Aircraft IT MRO – Winter 2012

Aircraft IT MRO – Winter 2012 Cover


Name Author
Case Study: When two become one David Marcontell, Executive Vice President & Principal, TeamSAI Inc. View article
Case Study: Starting with your Destination Viktor Vigfússon, Manager Finance & Resources, Icelandair Technical Services View article
White Paper: Auditing makes for a Successful Implementation Sharhabeel Lone, Partner Global Business Strategy, SAKS Consulting View article

White Paper: Auditing makes for a Successful Implementation

Author: Sharhabeel Lone, Partner Global Business Strategy, SAKS Consulting


Auditing makes for a successful implementation

The art of technology implementations, as Sharhabeel Lone, Partner Global Business Strategy at SAKS Consulting explains, is like arranging a room; you can use feng shui to direct the energy

Over the last few years, tens of millions of dollars have been lost, directly or indirectly, during the introduction and installation of MRO enterprise wide technology implementations. Some of those direct losses can be attributed to a lack of proper due diligence in assessing what was being bought in terms of both software and services. Other losses have been down to poorly managed and skills deficient programs that have included a flawed thinking around the ability or sense for an MRO organization to outsource its fundamental problems to a software vendor or a system integrator (SI). Of the indirect losses, some can be identified within time and productivity issues realised as a direct result of unmitigated risks in areas of critical business disruption, and a lack of executive ability to make tough decisions, as well as the cleansing of data and heavy resistance to change. Most of these however could have been mitigated if not, in some instances, entirely avoided through a sensible independent audit program. The efficacy of this approach might be illustrated with reference to a traditional source of natural wisdom, feng shui.

Wikipedia defines feng shui or fung shui as a “Chinese system of geomancy”, a form of divination believed to use the laws of both Heaven (Chinese astronomy) and Earth to help one improve life by receiving positive ‘qi’ or energy. Traditional feng shui practice always requires an extremely accurate Chinese compass, or ‘luo pan’, in order to determine the directions when finding any auspicious sector in a desired location, and to ensure the most propitious alignment of and within a structure in order that positive qi can be received.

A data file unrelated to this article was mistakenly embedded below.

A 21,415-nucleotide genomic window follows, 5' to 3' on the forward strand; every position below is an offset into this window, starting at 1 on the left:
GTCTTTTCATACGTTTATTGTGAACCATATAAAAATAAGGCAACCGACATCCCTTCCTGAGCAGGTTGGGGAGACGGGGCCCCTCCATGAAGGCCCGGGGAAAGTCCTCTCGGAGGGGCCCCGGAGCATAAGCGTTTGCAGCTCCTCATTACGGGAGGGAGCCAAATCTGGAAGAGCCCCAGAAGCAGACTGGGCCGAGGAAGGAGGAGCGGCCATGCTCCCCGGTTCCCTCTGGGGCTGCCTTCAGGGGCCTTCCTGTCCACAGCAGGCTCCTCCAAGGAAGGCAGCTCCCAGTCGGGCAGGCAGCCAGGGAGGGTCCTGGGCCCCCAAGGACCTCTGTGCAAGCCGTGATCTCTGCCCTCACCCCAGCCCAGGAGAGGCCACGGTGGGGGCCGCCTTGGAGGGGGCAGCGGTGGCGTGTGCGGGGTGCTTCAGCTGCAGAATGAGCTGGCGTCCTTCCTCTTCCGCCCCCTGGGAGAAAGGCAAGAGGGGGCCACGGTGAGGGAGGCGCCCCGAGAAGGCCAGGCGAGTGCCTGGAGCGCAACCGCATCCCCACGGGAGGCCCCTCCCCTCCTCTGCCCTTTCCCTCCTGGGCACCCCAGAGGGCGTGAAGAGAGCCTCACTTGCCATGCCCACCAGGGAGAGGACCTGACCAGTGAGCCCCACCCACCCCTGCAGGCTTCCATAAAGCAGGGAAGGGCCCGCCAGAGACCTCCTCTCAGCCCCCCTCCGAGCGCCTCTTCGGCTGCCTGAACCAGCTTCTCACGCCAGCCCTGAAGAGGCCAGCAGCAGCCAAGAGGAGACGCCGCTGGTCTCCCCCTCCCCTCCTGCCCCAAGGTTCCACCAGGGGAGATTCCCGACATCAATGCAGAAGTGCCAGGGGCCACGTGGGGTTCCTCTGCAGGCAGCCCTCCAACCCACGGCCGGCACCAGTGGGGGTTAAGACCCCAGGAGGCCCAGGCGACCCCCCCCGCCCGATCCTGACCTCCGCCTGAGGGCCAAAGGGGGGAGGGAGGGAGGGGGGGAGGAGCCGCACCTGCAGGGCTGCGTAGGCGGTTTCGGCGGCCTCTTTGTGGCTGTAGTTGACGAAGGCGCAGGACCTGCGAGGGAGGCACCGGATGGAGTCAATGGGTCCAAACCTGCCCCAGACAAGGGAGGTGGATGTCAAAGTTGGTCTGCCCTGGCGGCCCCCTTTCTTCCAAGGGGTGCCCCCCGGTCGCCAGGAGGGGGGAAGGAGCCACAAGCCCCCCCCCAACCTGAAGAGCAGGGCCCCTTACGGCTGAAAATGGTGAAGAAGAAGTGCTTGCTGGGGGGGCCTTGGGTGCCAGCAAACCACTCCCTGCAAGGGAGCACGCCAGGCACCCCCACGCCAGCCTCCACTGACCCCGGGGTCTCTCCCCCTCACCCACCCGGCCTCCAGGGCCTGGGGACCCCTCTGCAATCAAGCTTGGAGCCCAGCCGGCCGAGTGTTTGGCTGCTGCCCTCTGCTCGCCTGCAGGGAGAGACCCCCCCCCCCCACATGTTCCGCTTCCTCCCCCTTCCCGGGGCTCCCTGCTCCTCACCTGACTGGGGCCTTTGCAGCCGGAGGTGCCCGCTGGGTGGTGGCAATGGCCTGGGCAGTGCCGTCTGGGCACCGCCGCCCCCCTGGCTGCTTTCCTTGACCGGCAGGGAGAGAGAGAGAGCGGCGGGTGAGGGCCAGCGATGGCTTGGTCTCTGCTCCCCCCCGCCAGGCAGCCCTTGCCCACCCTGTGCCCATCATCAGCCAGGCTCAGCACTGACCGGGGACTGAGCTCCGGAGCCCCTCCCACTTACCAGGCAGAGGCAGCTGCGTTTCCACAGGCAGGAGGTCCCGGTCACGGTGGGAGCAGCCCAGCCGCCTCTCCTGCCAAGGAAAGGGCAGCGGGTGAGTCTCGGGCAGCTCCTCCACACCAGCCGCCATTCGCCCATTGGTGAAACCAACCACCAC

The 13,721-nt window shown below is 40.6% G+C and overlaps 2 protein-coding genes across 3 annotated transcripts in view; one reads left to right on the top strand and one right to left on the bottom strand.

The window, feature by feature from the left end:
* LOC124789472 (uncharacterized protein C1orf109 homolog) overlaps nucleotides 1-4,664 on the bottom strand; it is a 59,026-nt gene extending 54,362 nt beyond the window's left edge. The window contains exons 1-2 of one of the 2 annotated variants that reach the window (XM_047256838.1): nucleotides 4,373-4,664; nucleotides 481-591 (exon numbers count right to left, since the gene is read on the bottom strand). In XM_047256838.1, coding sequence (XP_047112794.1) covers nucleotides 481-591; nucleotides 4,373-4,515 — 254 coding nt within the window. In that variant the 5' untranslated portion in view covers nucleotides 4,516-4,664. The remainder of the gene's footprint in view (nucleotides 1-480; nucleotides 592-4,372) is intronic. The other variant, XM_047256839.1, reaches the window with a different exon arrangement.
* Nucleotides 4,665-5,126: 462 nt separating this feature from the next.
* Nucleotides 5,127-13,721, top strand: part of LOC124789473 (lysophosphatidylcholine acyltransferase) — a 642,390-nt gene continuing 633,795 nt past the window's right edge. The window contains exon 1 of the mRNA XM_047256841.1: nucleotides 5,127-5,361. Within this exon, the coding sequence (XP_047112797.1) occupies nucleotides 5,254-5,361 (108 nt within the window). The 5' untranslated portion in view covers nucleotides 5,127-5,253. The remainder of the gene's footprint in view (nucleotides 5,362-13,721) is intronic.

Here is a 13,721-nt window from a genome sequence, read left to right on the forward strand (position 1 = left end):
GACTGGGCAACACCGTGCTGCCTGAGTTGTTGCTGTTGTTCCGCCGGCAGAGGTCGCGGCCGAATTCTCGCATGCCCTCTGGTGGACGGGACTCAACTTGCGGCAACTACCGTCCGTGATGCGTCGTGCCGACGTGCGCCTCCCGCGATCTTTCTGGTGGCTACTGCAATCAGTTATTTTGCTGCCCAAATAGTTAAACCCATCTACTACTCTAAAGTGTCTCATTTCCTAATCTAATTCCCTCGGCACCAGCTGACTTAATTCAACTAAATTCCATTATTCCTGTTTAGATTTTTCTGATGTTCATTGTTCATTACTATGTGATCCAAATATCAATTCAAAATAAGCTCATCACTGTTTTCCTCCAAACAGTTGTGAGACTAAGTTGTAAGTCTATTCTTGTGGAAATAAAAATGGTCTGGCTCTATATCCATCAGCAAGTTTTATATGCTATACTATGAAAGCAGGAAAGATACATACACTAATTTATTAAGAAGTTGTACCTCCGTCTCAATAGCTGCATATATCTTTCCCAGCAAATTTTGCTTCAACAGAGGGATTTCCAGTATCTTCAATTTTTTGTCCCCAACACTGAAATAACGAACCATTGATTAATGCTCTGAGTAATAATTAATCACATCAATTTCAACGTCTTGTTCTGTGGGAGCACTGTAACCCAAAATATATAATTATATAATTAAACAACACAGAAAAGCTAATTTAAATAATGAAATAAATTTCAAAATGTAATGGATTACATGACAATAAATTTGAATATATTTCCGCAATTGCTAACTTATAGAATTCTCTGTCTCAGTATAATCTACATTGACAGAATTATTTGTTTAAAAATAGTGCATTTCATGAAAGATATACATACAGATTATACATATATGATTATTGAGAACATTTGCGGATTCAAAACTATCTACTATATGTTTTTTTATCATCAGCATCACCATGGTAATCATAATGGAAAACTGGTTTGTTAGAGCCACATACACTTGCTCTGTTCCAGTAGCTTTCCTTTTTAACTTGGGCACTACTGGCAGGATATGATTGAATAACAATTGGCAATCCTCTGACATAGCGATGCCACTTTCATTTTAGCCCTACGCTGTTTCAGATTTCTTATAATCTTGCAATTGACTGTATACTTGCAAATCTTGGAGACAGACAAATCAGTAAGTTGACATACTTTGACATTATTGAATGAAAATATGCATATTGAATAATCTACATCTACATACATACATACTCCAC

As with feng shui, colossal and complex MRO technology implementation programs require a particular setting and sequence of essential constituent parts in order for the MRO organisations in which they are applied to first gain the right qi or organisation life energy and then maintain it to successfully complete such programs. Sustaining the qi in an organisation is one of the fundamental challenges for those driving these often long drawn out and change intensive projects. Since the beginning of time successful programs have used their own luo pan or audit program to ensure a propitious alignment of elements in the program. Like a conventional compass, a luo pan is a direction finder. And the need for a luo pan or an audit program that enables program managers, project managers and steering committees to ensure that they are going in the right direction is critical to the success of such enterprise wide projects. It could be argued, from a western philosophical angle, that feng shui is an eastern practice devoid of any practical value and an unnecessary cost; a distraction from getting things done, maybe even an unwanted disruption. Yet in the culture of the East, to marginalise such a belief system is to ensure a non- sustainable business and a short life in that market. Also to pay only marginal or cursory attention to the belief, in an environment where organizations will pay whatever it takes to erect feng shui structures and adopt its methodologies, demonstrates culpability based on ineffectual understanding of the culture and process that must be followed for success.

Similarly, over almost two decades assisting failing enterprise wide MRO technology implementations, we have found many that have treated the audit program with similar contempt or cursory attention at best. For most people in commerce, the word ‘audit’ brings with it a resounding negativity and a stiffening of the spine. Yet those that embrace and effectively integrate their audit programs have learned over the years of not only the immense benefit but also the actual need for independent assessment at critical points, where often a small initial deviation can spell disaster down the road for the programs being implemented.